These are the coronavirus morning headlines for Tuesday, February 9, as all travellers arriving in the UK will have to take two coronavirus tests in a fresh attempt to prevent mutant strains entering the country under new rules to be announced this week.
The Department for Health and Social Care (DHSC) said the move was designed to provide a “further level of protection” enabling the authorities to track new cases more effectively.
On Monday, Wales Health Minister Vaughan Gething said that stronger border controls and quarantine arrangements were needed to stop variants entering the UK in the first place.
It is expected that people isolating at home will be told they must get a test two and eight days into their 10-day quarantine period.
It comes after it was confirmed last week that UK nationals returning from 33 “red list” countries would be required to quarantine in closely monitored government-designated hotels, where they would have to take two tests.
A DHSC spokesman said: “Throughout the pandemic, the Government has put in place proportionate measures, informed by the advice of scientists, that have led to some of the toughest border regimes in the world.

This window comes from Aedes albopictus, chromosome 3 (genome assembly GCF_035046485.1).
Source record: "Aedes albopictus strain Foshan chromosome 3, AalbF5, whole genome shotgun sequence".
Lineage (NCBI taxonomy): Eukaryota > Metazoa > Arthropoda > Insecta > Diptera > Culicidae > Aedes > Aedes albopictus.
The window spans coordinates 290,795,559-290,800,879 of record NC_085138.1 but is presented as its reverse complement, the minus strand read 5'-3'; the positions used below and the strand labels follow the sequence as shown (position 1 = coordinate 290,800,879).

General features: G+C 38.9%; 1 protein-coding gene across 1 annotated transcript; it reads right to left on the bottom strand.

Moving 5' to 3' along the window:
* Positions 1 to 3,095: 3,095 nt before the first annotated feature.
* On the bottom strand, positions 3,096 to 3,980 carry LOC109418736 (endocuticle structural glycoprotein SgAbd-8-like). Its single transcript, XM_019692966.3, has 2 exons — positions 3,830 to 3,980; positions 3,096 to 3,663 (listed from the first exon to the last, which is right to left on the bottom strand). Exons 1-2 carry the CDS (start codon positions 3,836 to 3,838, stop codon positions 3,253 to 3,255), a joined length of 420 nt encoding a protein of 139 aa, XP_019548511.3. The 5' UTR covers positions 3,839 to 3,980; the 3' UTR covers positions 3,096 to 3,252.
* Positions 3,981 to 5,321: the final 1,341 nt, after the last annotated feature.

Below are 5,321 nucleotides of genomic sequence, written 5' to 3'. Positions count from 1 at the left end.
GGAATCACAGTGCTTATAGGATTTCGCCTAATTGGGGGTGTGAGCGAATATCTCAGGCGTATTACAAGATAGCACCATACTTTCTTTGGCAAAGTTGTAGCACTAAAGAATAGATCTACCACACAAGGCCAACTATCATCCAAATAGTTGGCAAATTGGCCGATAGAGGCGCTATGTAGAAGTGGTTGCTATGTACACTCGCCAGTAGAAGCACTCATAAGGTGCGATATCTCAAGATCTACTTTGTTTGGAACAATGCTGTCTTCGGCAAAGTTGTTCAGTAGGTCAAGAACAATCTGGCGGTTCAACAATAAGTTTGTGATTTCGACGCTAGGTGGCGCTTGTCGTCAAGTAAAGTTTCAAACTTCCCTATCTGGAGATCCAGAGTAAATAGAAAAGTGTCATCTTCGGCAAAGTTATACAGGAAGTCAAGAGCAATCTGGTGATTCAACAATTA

“Enhancing our testing regime to cover all arrivals while they isolate will provide a further level of protection and enable us to better track any new cases which might be brought into the country, and give us even more opportunities to detect new variants.”
A formal announcement could come as early as today (Tuesday) when Health Secretary Matt Hancock updates MPs in a Commons statement on the pandemic.
New rules on hotel quarantine are due to come into force on next week – although the Government has yet to announce any agreement with any of hotel chains on providing accommodation.
On Monday the Prime Minister’s official spokesman said no formal contracts had yet been awarded after the Government issued commercial specifications last Thursday.
However the Financial Times reported that ministers were said to be close to signing up a series of hotels near Heathrow, and were optimistic of agreeing deals with others around Manchester, Gatwick, Birmingham and London City airports.